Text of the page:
“I think they’re going to have to experiment to get Gawn up a bit more often and allow Jackson to get into the ruck a bit more, just to get a few more points within the 50 and compete,” Montagna said.
King added: “I wonder how Simon (Goodwin) uses Max in the future because maybe Jackson has lost a bit of weight and there’s a problem there. Maybe give him a little more midfield to get him going and see if he can generate some ball.”
CAN’T HANDLE THE HEAT!
Both Fremantle and Sydney exerted tremendous defensive pressure during their respective victories over Melbourne – pressures which Goodwin’s troops simply couldn’t handle.
Montagna pointed to several passages from Saturday night’s Dees-Swans game play where Melbourne players were caught off guard.
Shown in several examples on first tear, a Melbourne player would win a contentious possession, prompting Dees’ teammates to run for the ball. But Sydney applied relentless pressure to force a turnover – and with the Dees already in their opponents’ goal, the Swans were able to cleanly reclaim the ball and start attacking.
“Sydney’s pressure forced Melbourne to show they are human and they coughed up the ball,” Montagna said.
“If you look at Melbourne, because they are so used to winning games and coming forward, they have been caught in the last few weeks.
“It’s only a meter, it’s not big margins … (but) it’s something Melbourne might need to get back to a little bit of basics.”
Sydney’s ability to make the demons pay for coughing up the ball on Saturday night was surprising.
The Swans defeated the Dees in turnover by no less than 50 points: 8.7 (55) to 0.5 (5). Melbourne’s five behinds of turnover was the fewest of an AFL team since Round 2, 2014 after the Demons racked up just five behinds from the same scoring source against West Coast.
Equally worrisome, according to King, were the yards gained from sales, which the Swans won by +1365m on Saturday night. King said that breaking even in that stat “normally you win games”, +500m was a strong performance and +1365m was “ridiculous”.
“That number would give Simon Goodwin more gray hair than anything else he sees from the game,” he said.
But King said he was “hugely concerned” about the alarming 2021 drop in All-Australian Jake Lever.
The main backman was No. 1 in the AFL for interception marks last year, averaging 4.1 per game. This year, that number has fallen to a career low of 1.6.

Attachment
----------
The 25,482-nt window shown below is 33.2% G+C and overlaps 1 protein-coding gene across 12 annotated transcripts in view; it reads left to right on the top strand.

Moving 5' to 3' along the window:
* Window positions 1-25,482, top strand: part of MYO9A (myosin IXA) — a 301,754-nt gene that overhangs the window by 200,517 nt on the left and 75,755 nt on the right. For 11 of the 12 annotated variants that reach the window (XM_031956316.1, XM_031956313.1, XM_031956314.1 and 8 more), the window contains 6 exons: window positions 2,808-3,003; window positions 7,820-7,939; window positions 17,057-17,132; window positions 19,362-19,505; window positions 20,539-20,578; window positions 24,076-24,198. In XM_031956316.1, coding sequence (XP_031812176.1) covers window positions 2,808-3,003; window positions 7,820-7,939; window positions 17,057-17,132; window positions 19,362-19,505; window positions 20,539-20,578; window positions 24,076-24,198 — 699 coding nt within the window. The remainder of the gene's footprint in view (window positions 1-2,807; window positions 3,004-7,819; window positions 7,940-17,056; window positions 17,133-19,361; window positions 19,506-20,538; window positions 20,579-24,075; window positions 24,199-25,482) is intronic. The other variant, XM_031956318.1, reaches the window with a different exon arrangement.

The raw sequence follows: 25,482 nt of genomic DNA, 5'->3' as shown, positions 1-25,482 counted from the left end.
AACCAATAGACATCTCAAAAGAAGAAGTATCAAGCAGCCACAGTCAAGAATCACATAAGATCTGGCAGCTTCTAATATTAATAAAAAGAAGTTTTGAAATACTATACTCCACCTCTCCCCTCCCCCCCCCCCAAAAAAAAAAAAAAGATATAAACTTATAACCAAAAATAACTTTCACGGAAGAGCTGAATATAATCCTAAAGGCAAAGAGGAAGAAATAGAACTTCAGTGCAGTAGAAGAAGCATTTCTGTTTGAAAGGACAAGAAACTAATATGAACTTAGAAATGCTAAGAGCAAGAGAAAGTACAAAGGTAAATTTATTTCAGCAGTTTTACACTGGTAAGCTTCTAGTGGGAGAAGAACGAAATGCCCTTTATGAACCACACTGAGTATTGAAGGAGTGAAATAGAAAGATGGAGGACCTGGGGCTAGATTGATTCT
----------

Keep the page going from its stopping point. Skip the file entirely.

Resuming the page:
‘He seems lost to me. He’s not last year’s player,” King said.
King pointed to several passages in the game from Melbourne’s loss to Sydney where Lever struggled with and without the ball.
Lever spent most of the night matching Swan’s young pistol Logan McDonald, who kicked three goals from 16 disposals and five marks in a striking display.
According to King, the Swans were sometimes actively looking for McDonald, who made Lever “look stupid at times”.
“Teams go through him. You always try to go through the interception player, but he wants to stay aggressive. He never backs down, he knows a way,” he said.
“(But) they’re almost waiting for McDonald to get back to the kicker. They are almost waiting to grab a man and isolate him. They work all the way through the field, picking on one match-up.
“Then he starts to gamble a fraction because he thinks ‘I only take one interception mark a week,’ so he sits down next to a man if he (McDonald) is in usable range and you get a great shot on target.”
Lever’s struggle with the footy was then highlighted by King, who said the All-Australian made “cold falls and cold mistakes”.
“Right now, his impact on games has dropped by about 40 percent in terms of engagement with scores and interceptions — and he’s just not reliable as a defender,” he said.
“Even when he gets the ball he looks so skittish and panicky. He just makes plays that aren’t there. This isn’t the version we saw last year
“(Steven) May’s absence emphasizes it even more, but he needs to get back into shape if they (the Dees) want to go anywhere this year.”